Emlyn O'Regan, <Emlyn.ORegan@actew.com.au>, writes:
> I'm sure that there are people here who would say "lets just struggle on
> through; soon enough we'll all live indefinitely, and we wont have kids any
> more, so it wont be a problem". Just for argument's sake, let's assume there
> are kids for a bit longer...
Even if society transforms so much that we don't have children anymore in the same sense we do today, the same fundamental issues will be present. There will be new minds created, conscious and full of potential, but some of them will have different opportunities and training than others.
We have talked about "mind children" (different meaning that Moravec's) where you make an exact copy of your mind and let it run on its own, possibly in some other environment. We have talked about AIs which have (or develop) intelligence which equals or exceeds that of people today. You could create new minds which are based on existing ones but which are intentionally blank or unformed in some way so that they would be similar to children today.
Ethical problems arise similar to issues of child abuse, or of children who are not given the same advantages of others. If your neighbor on the next asteroid is creating sentient subminds and not letting them grow and develop, you might be really unhappy about that. You and your buddies might even be able to do something about it. But first you need some ethical guidelines for which kinds of minds are proper and which are not.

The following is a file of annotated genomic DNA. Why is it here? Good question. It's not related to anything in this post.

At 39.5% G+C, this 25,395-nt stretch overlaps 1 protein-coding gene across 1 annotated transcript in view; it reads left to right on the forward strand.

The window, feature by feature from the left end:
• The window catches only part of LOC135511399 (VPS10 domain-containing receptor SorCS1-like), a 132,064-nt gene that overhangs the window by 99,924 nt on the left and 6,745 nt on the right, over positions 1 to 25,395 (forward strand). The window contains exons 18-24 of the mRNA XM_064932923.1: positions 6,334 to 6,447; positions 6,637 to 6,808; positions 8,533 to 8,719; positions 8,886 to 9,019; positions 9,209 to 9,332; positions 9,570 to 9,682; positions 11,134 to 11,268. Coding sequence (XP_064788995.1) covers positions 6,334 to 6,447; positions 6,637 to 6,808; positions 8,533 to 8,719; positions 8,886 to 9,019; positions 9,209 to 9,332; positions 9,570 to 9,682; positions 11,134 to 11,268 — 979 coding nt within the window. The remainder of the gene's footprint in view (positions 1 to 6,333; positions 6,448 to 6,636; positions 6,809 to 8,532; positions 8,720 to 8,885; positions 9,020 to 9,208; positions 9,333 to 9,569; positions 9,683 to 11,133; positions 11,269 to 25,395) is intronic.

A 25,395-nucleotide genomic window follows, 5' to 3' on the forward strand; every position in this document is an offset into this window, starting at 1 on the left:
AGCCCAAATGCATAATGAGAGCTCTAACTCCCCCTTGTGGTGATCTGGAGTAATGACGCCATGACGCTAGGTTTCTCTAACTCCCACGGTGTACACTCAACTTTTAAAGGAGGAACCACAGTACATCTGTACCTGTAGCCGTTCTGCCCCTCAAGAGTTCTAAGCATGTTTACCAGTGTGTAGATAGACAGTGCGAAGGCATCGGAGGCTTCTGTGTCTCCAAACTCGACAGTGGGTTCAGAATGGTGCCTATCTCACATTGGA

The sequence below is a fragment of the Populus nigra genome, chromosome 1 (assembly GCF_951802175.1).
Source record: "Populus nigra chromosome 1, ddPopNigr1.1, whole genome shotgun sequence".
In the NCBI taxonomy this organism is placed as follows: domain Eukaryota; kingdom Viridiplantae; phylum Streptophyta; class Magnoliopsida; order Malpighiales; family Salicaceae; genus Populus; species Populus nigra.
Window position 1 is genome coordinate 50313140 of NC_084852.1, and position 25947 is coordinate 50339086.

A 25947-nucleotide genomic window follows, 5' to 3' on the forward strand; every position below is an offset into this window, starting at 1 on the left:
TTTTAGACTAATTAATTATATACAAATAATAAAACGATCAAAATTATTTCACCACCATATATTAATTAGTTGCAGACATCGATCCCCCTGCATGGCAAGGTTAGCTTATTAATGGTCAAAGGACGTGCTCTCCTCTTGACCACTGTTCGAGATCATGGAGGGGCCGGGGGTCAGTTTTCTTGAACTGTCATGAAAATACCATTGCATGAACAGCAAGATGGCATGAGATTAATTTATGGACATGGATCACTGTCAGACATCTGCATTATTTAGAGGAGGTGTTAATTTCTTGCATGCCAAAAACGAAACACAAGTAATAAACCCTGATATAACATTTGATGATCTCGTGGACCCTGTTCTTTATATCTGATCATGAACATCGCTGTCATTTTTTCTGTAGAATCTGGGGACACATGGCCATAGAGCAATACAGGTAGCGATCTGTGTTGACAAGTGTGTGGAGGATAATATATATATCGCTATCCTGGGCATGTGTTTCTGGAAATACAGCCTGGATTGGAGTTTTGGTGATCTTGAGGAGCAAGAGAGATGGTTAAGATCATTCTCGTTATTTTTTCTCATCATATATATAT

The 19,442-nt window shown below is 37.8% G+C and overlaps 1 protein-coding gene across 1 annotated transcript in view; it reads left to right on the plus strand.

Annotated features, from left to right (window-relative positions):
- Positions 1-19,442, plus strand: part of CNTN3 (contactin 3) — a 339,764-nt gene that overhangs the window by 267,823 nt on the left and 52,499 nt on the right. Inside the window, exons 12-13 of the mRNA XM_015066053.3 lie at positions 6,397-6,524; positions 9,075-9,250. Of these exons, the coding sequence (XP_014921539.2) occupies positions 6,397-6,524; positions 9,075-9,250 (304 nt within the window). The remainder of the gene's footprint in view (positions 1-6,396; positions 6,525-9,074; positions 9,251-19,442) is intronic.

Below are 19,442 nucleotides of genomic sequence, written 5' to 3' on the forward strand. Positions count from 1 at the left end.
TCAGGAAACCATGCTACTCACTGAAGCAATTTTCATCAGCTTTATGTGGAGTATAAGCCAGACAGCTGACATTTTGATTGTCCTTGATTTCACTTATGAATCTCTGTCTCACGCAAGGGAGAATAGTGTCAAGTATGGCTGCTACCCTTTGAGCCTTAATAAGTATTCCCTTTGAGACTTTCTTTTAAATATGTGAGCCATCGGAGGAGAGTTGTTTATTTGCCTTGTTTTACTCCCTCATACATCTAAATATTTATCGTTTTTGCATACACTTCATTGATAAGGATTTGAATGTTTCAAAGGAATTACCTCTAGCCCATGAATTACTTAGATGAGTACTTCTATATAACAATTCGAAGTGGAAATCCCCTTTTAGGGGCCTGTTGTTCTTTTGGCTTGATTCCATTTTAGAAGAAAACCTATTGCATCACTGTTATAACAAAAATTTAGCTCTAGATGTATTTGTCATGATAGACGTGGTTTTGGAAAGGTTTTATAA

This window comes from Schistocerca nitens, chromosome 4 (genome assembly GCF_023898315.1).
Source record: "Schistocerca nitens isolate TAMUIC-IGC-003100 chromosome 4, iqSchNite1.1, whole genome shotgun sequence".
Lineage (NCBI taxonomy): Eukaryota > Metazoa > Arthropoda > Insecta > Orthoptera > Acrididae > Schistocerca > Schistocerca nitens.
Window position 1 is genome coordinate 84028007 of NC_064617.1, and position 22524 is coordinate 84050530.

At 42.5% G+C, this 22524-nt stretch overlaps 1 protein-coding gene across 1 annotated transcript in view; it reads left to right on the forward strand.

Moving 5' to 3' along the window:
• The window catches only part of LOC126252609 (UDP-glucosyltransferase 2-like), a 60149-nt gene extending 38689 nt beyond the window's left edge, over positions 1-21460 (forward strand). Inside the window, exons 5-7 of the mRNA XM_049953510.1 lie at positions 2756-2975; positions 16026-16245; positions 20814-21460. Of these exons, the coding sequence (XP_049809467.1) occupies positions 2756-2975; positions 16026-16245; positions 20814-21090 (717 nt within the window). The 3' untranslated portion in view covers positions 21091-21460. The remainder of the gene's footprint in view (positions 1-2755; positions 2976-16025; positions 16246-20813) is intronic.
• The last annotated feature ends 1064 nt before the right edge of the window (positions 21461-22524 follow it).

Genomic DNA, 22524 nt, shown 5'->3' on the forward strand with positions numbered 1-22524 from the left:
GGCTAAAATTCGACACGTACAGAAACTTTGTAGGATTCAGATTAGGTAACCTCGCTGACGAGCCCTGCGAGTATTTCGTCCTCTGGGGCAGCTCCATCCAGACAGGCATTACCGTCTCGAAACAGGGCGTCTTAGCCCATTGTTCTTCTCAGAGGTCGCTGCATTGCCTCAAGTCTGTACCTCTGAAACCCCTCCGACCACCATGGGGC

> So paying for child rearing... at least until we go to super long life
> spans, children are a necessity, because someone has to do work when we are
> in our dotage. You can hardly fail to notice that having children in a
> western country is a huge financial disadvantage. Parents get the message
> "it was your choice, you live with it", kind of a user-pays argument. But we
> are all users of the next generation. I think that a lot of crap childhood
> experiences for kids can be traced back to the strain involved in one or two
> (under-qualified) people raising kids with no external support.
> So it's financially disadvantageous to have kids, then people wonder what to
> do about the aging population problem.
Hopefully, by the time this is a serious problem in 2020 or 2030, technology will be helping out. Even without a full nanotech singularity we can expect improved medicine so that people can have longer and healthier working lives, and technologies to amplify productivity so that a smaller work force can provide enough goods for an aging population.